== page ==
Airbus Defence and Space has handed over the world’s first air traffic control (ATC) network featuring a Mode-S-based cluster to the German Air Force’s Flight Safety Authority, following a five-year fully operational observation period.
The ‘Eurocontrol’ standard Mode-S cluster is claimed at guaranteeing the automatised guidance of civil and military aircraft in 1,700km by 1,500km range, which considerably increases the flight safety and the efficiency of airspace utilisation.
Airbus Defence and Space Electronics has equipped the German Air Force’s six long-range surveillance radars with monopulse secondary surveillance radar (MSSR) 2000 I secondary radar systems under the Ramos project.
Claimed to be the only secondary radar certified according to the latest air traffic control standards, both civil and military, the MSSR 2000 I provides an overview of the air situation based on interrogations and automatic replies from the individual aircraft.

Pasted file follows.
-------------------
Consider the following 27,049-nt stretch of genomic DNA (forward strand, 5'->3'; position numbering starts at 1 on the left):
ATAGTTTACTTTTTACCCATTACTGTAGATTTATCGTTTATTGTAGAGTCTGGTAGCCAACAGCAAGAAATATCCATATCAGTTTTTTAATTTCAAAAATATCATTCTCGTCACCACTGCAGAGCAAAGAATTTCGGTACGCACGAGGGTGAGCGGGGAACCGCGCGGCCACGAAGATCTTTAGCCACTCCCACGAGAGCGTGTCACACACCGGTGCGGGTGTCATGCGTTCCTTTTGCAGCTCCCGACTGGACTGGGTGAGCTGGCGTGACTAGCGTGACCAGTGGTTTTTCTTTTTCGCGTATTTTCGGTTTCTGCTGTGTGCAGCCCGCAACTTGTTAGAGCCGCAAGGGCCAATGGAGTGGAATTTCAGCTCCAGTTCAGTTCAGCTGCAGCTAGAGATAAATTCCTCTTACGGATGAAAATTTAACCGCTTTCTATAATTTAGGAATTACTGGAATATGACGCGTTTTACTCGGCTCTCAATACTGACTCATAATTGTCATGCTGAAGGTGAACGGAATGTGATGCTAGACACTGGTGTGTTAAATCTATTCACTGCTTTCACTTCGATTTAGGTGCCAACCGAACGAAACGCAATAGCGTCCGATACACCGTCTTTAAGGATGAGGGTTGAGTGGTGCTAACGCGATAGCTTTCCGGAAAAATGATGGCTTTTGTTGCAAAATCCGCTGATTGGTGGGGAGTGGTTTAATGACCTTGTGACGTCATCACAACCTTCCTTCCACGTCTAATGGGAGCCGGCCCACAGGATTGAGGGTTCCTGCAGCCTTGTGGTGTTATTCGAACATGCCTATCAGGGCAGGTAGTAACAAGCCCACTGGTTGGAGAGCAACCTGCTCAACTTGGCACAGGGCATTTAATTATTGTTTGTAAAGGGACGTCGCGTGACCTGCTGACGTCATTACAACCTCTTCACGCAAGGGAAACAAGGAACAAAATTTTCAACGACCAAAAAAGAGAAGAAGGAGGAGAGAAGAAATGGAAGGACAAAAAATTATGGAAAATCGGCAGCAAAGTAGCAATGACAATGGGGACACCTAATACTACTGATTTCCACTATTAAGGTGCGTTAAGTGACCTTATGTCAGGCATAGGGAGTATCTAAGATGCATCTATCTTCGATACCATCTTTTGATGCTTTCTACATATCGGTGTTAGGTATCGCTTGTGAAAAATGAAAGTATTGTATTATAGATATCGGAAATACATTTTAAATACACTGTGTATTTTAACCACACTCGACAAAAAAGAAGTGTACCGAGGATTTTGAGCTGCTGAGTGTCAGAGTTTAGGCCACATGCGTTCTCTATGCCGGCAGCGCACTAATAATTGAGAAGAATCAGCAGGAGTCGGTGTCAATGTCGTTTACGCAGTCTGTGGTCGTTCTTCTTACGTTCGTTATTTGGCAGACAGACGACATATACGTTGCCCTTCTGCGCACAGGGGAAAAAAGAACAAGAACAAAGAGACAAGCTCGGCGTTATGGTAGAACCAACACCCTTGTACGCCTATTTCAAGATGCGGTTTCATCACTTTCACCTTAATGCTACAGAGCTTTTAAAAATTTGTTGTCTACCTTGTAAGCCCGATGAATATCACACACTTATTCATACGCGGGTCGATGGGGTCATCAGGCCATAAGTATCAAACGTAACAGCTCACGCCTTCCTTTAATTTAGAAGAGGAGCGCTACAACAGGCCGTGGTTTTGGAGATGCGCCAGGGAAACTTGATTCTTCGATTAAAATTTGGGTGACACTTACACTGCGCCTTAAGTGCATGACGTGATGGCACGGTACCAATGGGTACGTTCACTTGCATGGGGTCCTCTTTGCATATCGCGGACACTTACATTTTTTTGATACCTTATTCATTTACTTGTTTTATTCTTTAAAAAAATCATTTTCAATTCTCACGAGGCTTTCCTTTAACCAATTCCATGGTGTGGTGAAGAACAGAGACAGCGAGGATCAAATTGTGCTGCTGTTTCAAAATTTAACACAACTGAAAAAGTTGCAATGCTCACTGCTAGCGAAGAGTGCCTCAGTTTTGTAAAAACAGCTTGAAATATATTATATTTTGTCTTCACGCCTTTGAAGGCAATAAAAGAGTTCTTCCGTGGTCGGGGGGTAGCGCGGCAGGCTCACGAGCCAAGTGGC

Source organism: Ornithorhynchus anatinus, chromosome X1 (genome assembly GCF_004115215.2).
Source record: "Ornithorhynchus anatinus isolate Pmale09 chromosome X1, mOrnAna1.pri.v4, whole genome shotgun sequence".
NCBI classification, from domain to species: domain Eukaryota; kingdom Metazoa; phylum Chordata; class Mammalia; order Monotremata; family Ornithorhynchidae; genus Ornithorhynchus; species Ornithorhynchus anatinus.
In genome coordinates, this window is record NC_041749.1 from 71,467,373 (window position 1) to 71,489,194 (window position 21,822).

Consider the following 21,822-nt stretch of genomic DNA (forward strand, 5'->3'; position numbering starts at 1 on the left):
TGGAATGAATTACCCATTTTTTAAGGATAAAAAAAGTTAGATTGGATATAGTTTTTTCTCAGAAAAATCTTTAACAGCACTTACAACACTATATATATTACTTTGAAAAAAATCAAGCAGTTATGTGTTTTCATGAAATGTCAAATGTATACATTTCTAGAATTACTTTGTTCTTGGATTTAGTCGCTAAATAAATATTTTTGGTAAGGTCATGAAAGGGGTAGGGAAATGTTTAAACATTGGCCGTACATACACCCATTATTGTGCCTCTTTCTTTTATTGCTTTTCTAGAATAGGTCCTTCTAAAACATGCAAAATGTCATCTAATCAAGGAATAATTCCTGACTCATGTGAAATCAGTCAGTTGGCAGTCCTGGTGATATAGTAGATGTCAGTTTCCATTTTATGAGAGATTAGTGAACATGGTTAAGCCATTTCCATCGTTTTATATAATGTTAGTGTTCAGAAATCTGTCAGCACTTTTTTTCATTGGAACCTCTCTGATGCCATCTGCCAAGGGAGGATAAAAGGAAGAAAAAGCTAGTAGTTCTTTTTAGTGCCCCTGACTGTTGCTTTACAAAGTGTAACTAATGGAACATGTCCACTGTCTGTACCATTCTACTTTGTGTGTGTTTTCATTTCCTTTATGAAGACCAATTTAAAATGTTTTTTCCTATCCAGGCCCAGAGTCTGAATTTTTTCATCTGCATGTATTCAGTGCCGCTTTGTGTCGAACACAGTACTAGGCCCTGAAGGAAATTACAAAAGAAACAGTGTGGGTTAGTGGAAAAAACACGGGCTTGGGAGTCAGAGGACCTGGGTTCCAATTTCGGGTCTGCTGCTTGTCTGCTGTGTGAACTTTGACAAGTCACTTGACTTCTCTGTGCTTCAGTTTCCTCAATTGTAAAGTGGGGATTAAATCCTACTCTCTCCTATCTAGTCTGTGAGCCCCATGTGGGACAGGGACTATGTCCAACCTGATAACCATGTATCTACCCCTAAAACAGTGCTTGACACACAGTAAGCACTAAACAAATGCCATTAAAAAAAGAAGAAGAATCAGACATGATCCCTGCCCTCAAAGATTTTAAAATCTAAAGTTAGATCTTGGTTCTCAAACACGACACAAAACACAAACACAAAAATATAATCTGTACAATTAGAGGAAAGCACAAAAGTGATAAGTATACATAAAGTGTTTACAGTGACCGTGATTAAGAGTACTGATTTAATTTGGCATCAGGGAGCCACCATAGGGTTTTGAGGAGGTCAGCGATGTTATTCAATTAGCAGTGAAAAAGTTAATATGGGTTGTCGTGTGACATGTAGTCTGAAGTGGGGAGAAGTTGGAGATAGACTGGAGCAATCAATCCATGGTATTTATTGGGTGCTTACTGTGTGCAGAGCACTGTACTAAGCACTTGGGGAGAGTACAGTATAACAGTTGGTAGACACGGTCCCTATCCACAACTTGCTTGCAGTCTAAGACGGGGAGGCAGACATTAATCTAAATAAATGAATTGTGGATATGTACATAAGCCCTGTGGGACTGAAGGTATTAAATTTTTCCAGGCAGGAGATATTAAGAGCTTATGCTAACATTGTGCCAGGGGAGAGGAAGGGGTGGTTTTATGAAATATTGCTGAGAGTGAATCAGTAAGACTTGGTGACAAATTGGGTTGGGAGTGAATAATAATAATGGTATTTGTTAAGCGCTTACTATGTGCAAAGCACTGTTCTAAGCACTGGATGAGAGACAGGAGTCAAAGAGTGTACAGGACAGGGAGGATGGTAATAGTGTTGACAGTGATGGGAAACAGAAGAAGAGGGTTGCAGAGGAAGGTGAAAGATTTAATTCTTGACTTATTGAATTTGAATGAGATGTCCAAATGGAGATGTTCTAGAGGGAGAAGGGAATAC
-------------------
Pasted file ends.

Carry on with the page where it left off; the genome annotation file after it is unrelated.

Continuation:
The radar establishes a Mode S Cluster, which safely guides all aircraft in the area and eliminates the necessity of individual radar target acquisition, enabled by autonomous target data handover from one radar station to another.
In addition to this, the cluster automatically allocates air traffic control tasks.
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Airbus Defence and Space Electronics head Thomas Muller said the global air traffic control authorities are faced with continually increasing air traffic density.
"Together with military air traffic, this situation requires a high-performance guidance system ensuring safety, comprehensive data exchange and efficient allocation of airspace," Muller said.
Currently used for automatic friend-or-foe identification (IFF) in the military field, MSSR 2000 I is also capable of the new Mode 5 military standard, which is to be introduced in all Nato countries.
The radar is deployed on the German naval vessels, and is also used by several armed and naval forces worldwide, and also by Austria, Portugal, Bulgaria and the Philippines for civil air traffic control purposes.
Additional two Mode S based clusters are already operational and in the observation phase, according to the company.
Image: The air traffic control network in Erbeskopf, Germany. Photo: © 2013 Airbus Defence and Space.